Labour's environment spokesman says the treatment of waterways in the Hawke's Bay is disgusting - and he has the photos to prove it.
David Parker told a public meeting in Havelock North that the water contamination crisis had highlighted some of the wider water issues facing the region "due to increasingly intensified agriculture".
"So I went to have a look at some of that today myself," he told a panel at the meeting, which included representatives from the local and regional councils and health board, on Tuesday night at the Riverbend Bible Church.
"I was disgusted - I really was. I've got photos on my phone of what I think must be breaches of the law - dead livestock next to some of your waterways [near Havelock North], so-called feed lots... making a pigsty out of the dirt which in any rain event must be getting in your waterways.
"You've got some serious problems with your rivers around here."
Mr Parker's speech was met with applause from many of the 300-odd at the meeting which comes after more than 5000 were struck down by a gastric illness after the Havelock North water supply was contaminated earlier this month.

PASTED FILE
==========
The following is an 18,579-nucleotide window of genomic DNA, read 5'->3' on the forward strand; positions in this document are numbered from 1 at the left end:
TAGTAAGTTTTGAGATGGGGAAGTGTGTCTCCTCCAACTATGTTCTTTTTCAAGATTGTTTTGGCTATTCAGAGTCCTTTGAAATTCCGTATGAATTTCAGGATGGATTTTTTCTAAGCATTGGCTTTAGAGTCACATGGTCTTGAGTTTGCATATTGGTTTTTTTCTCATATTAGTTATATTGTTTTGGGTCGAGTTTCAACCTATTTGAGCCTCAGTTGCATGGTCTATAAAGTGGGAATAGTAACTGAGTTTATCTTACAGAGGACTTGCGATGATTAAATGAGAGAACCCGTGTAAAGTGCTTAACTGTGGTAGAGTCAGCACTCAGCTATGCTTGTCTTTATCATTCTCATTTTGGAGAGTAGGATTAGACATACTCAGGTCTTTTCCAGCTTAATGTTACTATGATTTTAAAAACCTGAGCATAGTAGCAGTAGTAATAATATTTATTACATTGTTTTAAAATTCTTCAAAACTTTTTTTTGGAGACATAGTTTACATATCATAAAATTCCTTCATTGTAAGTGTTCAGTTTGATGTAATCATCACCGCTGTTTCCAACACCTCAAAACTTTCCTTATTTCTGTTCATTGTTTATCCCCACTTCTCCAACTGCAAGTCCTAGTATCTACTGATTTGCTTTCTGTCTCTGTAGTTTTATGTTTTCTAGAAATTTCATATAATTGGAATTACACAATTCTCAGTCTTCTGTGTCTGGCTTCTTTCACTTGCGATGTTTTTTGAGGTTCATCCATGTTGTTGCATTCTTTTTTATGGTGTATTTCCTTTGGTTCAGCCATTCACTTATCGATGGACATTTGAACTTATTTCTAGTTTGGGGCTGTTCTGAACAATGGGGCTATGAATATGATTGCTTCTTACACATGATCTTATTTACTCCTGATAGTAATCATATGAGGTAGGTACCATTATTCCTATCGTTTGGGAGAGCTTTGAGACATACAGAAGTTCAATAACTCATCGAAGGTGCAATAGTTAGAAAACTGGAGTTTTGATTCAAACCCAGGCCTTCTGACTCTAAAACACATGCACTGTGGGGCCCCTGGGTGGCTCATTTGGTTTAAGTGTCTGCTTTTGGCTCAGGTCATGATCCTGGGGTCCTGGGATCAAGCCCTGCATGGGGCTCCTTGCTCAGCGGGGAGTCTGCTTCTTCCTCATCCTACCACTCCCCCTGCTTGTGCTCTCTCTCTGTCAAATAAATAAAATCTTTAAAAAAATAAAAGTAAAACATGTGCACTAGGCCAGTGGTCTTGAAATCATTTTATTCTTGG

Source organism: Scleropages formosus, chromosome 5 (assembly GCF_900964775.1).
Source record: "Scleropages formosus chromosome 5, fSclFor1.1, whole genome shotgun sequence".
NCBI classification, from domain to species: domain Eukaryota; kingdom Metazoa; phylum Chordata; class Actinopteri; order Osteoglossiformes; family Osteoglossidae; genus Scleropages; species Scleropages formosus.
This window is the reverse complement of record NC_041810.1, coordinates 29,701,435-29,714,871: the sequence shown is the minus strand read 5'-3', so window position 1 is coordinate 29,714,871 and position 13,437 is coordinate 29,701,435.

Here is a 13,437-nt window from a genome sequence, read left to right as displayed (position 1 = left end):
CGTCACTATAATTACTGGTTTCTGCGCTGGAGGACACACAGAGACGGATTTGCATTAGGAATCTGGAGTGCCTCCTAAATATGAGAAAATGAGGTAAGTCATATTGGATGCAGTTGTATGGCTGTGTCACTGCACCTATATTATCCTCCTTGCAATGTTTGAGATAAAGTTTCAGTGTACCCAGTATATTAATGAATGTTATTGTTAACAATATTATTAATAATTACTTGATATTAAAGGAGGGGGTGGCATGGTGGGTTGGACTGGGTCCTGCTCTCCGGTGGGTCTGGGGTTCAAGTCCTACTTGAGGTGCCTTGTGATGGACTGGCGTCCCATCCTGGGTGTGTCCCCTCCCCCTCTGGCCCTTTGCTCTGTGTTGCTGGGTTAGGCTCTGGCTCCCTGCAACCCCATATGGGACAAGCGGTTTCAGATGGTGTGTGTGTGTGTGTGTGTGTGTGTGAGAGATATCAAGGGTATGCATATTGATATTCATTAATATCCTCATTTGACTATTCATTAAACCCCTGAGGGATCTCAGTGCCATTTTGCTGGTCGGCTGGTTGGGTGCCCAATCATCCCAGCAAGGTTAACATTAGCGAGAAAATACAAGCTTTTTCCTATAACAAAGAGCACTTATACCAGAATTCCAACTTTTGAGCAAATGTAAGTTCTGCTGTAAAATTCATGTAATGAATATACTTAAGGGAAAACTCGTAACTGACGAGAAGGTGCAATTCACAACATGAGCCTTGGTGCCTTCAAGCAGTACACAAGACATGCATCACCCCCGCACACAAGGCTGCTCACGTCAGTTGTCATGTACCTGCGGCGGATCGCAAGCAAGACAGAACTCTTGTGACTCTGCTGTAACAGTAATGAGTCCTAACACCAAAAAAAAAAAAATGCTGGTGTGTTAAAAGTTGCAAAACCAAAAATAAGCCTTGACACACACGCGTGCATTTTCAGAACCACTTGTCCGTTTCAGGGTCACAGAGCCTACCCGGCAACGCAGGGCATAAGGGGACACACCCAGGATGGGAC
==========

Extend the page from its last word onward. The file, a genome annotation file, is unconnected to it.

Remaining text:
He has since uploaded the photos to his Facebook page.
The Labour MP didn't say that the contamination was caused by farming, but spoke generally about water health in the area. The source of the contamination is still unknown and is being investigated.
Meanwhile, Environment Minister Nick Smith warned against jumping to conclusions about the cause of the outbreak during an address to crowds at a Lincoln University environment lecture in Christchurch on Tuesday night.
Questions have been asked about the culpability cattle and chicken farmers, as well as a nearby mushroom farm, but Dr Smith said sometimes even the most basic failures could be to blame.
It is a reminder of E. coli contamination in Nelson where upstream farmers, birds and waterfowl were blamed before testing confirmed the true cause.
"It was embarrassingly found that most of the problem was toilets from the council's library having been wrongly plumbed into the stormwater rather than the sewerage system," he said.
He said the lesson was to be cautious of jumping to conclusions too soon.